kyle larsonHaving a pack of 43 cars will be something we all should look forward to in finding out what the racing environment will be like.

After a stunning race, in multiple ways, Saturday in the Nationwide Series, it left double-digits of cars wrecked crossing the finish line and 28 fans injured, some critically. All fans that were taken to the hospitals in the area of Daytona International Speedway were listed as stable this morning and some were released.

Fan safety is an area that is not talked about much when it comes to racing. The unfortunate reality that is motorsports is cars running near 200 miles per hour can become airborne leaving the possibility of flying into the catchfence where debris can become part of the grandstands.

Here is to a successful day where storylines are plentiful during the timeframe of 500 miles on a 2.5-mile high-banked oval. Speeds will be close to 200 mph and competitors will fight inches apart, sometimes three-wide, for the coveted Harley J. Earl Trophy.

danica gordonWill it be a former Daytona 500 champion, with nine of those drivers in the field, to win again? Will it be Tony Stewart to win his first 500 in his 15th try? Drivers to win their first Daytona 500 in their 15th try were Bobby Allison, David Pearson and Michael Waltrip. Will it be Danica Patrick? She will be the only female in the field, and will become the fourth woman driver to compete in the Daytona 500. Or will it be a first time winner?

The unknowns are great for the 55th running of the Daytona 500, and I know I will be glued to my TV for the entirety. Are you ready?

Danica Patrick, Husband End Marriage

November 20, 2012 Comments off

Danica Patrick and husband will end marriage after seven years.

Former IndyCar Series and now NASCAR driver Danica Patrick shared with her fans Tuesday via Facebook of the ending of her marriage with husband Paul Hospenthal after seven years.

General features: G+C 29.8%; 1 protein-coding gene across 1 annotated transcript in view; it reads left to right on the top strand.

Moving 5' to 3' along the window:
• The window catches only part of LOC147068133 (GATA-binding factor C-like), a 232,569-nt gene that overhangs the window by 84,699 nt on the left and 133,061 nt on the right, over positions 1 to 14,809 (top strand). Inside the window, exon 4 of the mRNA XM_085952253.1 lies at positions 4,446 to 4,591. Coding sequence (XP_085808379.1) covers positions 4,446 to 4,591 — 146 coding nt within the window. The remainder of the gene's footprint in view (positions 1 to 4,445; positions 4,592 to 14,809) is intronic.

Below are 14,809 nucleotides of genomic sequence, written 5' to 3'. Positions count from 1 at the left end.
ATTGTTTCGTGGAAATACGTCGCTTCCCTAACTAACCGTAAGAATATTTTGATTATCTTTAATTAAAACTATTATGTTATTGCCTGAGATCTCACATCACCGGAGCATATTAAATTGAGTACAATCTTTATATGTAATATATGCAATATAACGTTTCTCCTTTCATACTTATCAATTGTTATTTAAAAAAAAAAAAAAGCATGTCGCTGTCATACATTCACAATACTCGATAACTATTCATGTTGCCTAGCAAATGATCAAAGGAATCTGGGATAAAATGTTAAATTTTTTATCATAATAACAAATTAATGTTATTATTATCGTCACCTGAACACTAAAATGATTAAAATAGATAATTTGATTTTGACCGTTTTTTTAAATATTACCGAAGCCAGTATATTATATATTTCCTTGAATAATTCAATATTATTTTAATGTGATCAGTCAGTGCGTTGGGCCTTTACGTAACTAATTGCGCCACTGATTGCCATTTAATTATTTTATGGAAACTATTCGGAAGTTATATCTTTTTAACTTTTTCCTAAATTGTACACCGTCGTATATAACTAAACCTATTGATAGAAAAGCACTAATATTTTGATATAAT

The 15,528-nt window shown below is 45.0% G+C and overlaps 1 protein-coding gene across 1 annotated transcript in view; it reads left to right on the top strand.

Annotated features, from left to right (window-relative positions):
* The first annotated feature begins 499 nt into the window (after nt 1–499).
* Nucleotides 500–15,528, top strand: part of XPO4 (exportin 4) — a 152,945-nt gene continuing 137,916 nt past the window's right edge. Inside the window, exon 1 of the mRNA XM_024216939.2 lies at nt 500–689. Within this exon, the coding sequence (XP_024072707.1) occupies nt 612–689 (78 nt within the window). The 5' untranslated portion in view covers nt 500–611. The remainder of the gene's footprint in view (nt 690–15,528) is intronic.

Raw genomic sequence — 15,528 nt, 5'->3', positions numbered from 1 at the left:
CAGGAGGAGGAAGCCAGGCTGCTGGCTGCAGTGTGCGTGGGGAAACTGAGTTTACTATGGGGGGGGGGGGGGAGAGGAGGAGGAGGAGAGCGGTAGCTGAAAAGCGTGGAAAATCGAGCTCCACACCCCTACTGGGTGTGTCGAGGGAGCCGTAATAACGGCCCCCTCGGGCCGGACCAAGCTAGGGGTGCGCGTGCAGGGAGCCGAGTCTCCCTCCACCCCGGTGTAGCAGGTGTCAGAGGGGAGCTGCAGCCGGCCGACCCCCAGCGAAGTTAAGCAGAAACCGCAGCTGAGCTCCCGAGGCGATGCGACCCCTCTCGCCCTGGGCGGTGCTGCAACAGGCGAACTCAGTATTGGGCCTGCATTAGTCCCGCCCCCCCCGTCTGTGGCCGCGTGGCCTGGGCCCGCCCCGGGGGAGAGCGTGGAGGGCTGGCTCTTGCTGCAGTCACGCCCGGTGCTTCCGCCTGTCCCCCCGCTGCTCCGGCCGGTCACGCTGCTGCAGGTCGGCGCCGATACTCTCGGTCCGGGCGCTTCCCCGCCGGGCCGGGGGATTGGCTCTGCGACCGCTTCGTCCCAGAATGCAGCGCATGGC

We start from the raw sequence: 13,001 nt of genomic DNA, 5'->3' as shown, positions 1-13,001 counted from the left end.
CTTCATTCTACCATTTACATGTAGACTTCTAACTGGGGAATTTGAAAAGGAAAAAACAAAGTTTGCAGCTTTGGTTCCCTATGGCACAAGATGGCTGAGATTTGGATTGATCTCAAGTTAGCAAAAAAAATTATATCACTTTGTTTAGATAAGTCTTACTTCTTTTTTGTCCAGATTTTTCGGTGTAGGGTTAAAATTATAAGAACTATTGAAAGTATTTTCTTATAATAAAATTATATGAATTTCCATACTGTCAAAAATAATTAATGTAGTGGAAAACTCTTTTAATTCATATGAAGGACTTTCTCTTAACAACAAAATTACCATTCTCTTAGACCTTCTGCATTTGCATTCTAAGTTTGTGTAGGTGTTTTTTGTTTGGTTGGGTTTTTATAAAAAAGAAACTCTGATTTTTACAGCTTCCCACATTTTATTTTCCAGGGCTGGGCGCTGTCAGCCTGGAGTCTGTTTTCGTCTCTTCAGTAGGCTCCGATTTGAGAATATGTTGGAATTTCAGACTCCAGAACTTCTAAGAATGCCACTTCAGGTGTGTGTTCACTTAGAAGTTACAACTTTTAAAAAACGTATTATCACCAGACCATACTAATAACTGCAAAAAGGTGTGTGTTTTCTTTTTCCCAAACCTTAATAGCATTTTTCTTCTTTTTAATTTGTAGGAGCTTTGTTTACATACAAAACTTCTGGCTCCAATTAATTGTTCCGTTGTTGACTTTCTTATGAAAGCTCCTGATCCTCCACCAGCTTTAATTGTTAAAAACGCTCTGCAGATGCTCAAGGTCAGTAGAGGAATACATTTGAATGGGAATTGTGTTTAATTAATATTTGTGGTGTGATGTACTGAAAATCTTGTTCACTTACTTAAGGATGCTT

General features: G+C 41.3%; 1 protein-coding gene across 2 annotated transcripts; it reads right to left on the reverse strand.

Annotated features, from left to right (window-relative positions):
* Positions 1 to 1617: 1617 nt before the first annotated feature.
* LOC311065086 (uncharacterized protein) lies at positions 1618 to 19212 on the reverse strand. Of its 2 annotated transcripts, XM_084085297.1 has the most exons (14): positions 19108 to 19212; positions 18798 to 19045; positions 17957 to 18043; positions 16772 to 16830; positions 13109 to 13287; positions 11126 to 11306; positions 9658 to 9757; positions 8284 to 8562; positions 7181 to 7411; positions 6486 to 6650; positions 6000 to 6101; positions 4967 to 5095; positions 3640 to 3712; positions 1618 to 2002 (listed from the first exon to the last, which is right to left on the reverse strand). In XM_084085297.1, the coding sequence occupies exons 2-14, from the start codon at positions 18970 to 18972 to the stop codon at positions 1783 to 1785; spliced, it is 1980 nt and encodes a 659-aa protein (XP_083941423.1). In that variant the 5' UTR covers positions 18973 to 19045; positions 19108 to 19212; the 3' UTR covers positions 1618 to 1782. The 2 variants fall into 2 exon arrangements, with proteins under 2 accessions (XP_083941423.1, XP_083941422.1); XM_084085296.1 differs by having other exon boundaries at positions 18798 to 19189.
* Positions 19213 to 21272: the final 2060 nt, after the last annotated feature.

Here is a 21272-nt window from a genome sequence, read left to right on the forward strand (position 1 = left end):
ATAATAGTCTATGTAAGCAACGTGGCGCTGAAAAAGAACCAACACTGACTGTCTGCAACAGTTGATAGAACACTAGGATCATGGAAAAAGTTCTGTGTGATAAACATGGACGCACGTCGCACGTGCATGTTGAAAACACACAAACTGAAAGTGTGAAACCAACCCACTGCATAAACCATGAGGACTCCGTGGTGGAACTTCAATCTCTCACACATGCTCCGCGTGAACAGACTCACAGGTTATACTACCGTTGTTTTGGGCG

The couple married in 2005 after Hospenthal, a physical therapist, treated Patrick for a non-racing injury. He is 17 years older than 30-year-old Patrick.

“I am sad to inform my fans that after seven years, Paul and I have decided to amicably end our marriage,” Patrick said. “This isn’t easy for either of us, but mutually it has come to this. He has been an important person and friend in my life and that’s how we will remain moving forward.”

Patrick recently completed her first full season on the NASCAR side in the Nationwide Series since leaving IndyCar in 2011.

Monday, Patrick was awarded Most Popular Driver in the Nationwide Series after finishing 10th in points with one pole and four top-10s.

Patrick will race her first full Sprint Cup season in 2013 for Stewart-Haas Racing with Go Daddy as a sponsor.

Keselowski and Penske Win First Sprint Cup Championship

November 18, 2012 Comments off

After 400 miles Sunday and 35 prior races during the 2012 season, Brad Keselowski won his first NASCAR Sprint Cup championship by 39 points over Clint Bowyer.

A final race leading by 20 points, Keselowski was the underdog of the year to beat five-time champion Jimmie Johnson. Johnson would finish 36th after a drivetrain issue with under 50 laps remaining.
Jeff Gordon would win the season finale while Bowyer would finish second.

Keselowski’s average finish at Homestead was 20.2, but he needed to finish 15th or better to clinch for his and team owner Roger Penske’s first Cup championship. The No. 2 Miller Lite Dodge would finish 15th.
Dodge’s final race wins the championship before the manufacturer leaves the NASCAR as Chevrolet, Toyota and Ford will remain as the three manufacturers in 2013.